IN A development that is certain to aggravate the quota woes of the
Manmohan Singh government, the Supreme Court on Wednesday asked the
Centre to explain why it should not stay the decision to implement 27%
reservation in higher educational institutions for the Other Backward
Classes (OBCs). A bench comprising Justice Arijit Psayat and Justice S
H Kapadia gave the centre two weeks to file its reply.
The apex courtâ€™s notice came in response to public interest litigation (PILs) filed by a NGO, Youth for Equality, and by the former IIT director, P V Indiresan, challenging the January 7, 2007, notification of the centre as being unconstitutional and violating fundamental rights of other citizens.
With the apex courtâ€™s notice to the Centre casting an element of doubt over the implementation of the OBC quota law, the CPM described the SC decision as â€˜contentiousâ€™. â€œIt is up to the government to respond to this notice. But the issue is connected with the larger question of separation of authorities of the three arms of the state (executive, legislative and judiciary),â€ polit bureau member Sitaram Yechury said. The Congress refused to comment on the order, leaving it to the government to respond to the matter.
The PIL moved by the NGO alleged that the governmentâ€™s move to notify the quota law was politically motivated. Ashok Desai, the counsel appearing for the NGO, also argued that while providing reservation to the OBCs the â€˜creamy layerâ€™ in the community had not been excluded, which was in violation of the apex court verdict in the Mandal case. The petition also said that the government had conducted no study to ascertain the levels of backwardness and the inadequacy of opportunity before bringing in the OBC quota law. â€œThe present move is motivated by a political agenda in view of the forthcoming elections in the state of UP as otherwise there would be no justification for taking such a pre-emptive step, notwithstanding the pendency of the proceedings and solemn assurance made before the apex court,â€ the petition said.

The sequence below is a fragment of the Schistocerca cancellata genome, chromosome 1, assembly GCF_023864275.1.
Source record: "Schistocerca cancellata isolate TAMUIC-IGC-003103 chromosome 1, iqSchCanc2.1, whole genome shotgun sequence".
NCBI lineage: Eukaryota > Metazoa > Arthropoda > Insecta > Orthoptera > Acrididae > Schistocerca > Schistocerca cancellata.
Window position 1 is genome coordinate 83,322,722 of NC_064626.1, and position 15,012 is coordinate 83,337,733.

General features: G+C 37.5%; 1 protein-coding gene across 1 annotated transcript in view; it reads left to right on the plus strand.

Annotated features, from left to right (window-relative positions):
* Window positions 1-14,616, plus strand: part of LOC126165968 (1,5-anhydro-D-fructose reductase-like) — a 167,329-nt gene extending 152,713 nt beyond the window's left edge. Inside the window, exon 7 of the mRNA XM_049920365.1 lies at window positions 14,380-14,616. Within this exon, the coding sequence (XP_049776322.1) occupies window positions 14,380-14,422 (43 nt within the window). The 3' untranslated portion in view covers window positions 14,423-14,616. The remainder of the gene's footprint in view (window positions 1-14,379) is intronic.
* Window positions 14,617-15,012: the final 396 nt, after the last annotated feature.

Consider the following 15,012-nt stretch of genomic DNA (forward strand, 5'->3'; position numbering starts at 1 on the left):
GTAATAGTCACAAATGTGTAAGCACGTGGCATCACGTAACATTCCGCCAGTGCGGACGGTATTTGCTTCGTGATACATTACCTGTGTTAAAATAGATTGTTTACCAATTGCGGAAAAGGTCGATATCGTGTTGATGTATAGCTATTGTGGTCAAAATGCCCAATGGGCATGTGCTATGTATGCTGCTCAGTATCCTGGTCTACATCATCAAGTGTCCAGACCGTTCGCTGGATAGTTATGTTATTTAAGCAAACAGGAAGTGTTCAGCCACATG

Mr Indiresanâ€™s counsel Mukul Rohtagi argued that the Moily committeeâ€™s recommendations for increasing the seats in central educational institutions would require a total investment of Rs 20,000 crore for additional infrastructure. He held that no money had been committed by the central government to the proportional increase of infrastructure to prevent a dilution of the standard of education. The PIL from the NGO also pointed out that certain educational institutions, such as IIM Ahmedabad, had already issued admission forms with a specific category for OBCs.
Although no signs of confrontation between the judiciary and the legislature is evident yet, the picture could change if the OBC quota judgement is challenged on the question of constitutional validity as laid down by the apex court in the 9th schedule case. In that order, the court had said all laws placed in the 9th schedule after 1973 were open to judicial scrutiny and could be tested for constitutional validity on the touchstone of basic structure as well as fundamental rights. The petitioners in the OBC quota PIL are arguing the 93rd amendment of the constitution is ultra-vires and repugnant to the provisions of fundamental rights in Articles 14, 15 (1), 19 (1(g)) as well as article 340 of the constitution.
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